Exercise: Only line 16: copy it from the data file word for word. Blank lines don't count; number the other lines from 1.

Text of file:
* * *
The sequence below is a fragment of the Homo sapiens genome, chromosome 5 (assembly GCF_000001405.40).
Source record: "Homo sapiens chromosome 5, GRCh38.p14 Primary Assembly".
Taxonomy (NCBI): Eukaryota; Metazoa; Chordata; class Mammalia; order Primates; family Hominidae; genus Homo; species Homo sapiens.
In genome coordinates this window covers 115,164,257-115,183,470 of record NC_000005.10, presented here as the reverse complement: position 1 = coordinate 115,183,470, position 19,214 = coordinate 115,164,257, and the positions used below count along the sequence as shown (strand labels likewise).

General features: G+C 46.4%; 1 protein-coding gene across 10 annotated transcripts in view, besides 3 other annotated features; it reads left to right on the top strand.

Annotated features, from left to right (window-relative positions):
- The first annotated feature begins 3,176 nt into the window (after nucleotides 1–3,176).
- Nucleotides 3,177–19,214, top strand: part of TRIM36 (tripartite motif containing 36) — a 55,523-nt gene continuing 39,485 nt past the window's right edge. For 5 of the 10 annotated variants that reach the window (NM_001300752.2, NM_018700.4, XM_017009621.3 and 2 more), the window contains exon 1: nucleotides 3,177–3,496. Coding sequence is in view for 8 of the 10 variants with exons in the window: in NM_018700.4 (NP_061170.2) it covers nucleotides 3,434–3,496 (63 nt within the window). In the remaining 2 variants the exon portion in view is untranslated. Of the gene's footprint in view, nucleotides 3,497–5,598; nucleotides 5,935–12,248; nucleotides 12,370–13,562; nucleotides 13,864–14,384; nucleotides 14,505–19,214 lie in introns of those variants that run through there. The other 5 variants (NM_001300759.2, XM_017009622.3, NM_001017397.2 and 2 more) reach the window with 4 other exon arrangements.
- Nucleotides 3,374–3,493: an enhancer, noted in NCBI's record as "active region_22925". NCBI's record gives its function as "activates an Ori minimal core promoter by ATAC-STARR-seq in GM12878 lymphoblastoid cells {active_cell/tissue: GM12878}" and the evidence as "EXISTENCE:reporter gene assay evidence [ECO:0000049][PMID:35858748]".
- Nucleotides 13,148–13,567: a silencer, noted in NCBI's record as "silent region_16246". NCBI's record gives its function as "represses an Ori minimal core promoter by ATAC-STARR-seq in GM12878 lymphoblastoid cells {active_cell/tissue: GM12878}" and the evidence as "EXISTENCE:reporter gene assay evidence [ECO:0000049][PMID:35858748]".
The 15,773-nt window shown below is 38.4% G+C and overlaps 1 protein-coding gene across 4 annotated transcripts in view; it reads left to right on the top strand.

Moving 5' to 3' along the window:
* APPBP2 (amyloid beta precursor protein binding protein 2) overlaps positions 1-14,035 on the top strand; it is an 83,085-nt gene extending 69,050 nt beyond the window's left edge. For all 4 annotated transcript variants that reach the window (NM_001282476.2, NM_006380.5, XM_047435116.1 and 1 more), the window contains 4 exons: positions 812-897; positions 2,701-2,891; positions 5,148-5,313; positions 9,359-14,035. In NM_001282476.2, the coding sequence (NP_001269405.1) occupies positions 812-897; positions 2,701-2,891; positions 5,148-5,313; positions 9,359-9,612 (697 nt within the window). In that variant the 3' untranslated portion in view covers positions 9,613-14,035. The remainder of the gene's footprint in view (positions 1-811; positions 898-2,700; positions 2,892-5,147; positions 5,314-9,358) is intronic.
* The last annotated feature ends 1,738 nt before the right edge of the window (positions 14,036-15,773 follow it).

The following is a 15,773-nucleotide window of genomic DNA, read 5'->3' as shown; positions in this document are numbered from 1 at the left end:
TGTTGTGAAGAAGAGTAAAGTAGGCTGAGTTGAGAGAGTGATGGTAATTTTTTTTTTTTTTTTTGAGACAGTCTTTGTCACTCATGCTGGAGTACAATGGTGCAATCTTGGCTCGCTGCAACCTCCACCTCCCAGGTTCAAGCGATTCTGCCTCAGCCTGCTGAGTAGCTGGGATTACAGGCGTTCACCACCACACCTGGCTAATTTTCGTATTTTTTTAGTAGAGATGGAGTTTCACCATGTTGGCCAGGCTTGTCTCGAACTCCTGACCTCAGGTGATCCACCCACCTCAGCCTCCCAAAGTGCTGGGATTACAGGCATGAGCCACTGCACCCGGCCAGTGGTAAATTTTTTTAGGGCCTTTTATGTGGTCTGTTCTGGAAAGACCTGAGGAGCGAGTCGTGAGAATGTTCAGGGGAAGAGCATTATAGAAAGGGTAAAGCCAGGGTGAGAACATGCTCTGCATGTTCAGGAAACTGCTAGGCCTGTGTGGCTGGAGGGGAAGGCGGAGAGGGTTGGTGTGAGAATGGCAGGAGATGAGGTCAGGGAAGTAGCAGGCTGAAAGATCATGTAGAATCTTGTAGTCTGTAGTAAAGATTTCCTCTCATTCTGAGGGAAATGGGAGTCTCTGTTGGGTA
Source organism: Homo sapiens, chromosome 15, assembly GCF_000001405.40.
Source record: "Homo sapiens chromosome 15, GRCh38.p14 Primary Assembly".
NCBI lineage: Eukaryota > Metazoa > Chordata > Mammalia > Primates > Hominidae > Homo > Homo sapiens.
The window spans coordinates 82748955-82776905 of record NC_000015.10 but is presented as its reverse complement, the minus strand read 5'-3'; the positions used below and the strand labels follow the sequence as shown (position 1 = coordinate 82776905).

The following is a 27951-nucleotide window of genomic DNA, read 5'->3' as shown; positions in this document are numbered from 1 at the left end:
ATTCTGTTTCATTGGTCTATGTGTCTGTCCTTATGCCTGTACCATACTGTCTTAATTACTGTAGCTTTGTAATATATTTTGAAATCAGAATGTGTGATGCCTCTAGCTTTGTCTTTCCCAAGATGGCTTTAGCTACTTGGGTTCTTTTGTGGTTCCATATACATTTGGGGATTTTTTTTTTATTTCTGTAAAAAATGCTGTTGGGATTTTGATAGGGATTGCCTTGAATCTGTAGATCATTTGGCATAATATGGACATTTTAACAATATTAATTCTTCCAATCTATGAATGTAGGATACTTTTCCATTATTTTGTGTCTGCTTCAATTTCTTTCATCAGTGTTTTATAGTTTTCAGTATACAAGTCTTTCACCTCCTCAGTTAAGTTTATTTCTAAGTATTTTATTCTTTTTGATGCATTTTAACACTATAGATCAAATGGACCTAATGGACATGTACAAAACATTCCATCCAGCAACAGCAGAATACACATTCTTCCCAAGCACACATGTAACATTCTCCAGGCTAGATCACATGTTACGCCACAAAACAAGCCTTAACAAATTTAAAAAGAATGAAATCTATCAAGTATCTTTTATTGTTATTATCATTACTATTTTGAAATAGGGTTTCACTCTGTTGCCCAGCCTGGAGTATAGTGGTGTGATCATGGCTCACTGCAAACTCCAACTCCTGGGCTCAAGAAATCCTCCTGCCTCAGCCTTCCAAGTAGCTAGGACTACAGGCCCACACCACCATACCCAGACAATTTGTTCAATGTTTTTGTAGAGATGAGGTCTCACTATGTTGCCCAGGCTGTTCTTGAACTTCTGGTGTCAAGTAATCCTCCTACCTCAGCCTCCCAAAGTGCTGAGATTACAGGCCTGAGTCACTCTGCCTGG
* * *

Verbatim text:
TGTTGTGAAGAAGAGTAAAGTAGGCTGAGTTGAGAGAGTGATGGTAATTTTTTTTTTTTTTTTTGAGACAGTCTTTGTCACTCATGCTGGAGTACAATGGTGCAATCTTGGCTCGCTGCAACCTCCACCTCCCAGGTTCAAGCGATTCTGCCTCAGCCTGCTGAGTAGCTGGGATTACAGGCGTTCACCACCACACCTGGCTAATTTTCGTATTTTTTTAGTAGAGATGGAGTTTCACCATGTTGGCCAGGCTTGTCTCGAACTCCTGACCTCAGGTGATCCACCCACCTCAGCCTCCCAAAGTGCTGGGATTACAGGCATGAGCCACTGCACCCGGCCAGTGGTAAATTTTTTTAGGGCCTTTTATGTGGTCTGTTCTGGAAAGACCTGAGGAGCGAGTCGTGAGAATGTTCAGGGGAAGAGCATTATAGAAAGGGTAAAGCCAGGGTGAGAACATGCTCTGCATGTTCAGGAAACTGCTAGGCCTGTGTGGCTGGAGGGGAAGGCGGAGAGGGTTGGTGTGAGAATGGCAGGAGATGAGGTCAGGGAAGTAGCAGGCTGAAAGATCATGTAGAATCTTGTAGTCTGTAGTAAAGATTTCCTCTCATTCTGAGGGAAATGGGAGTCTCTGTTGGGTA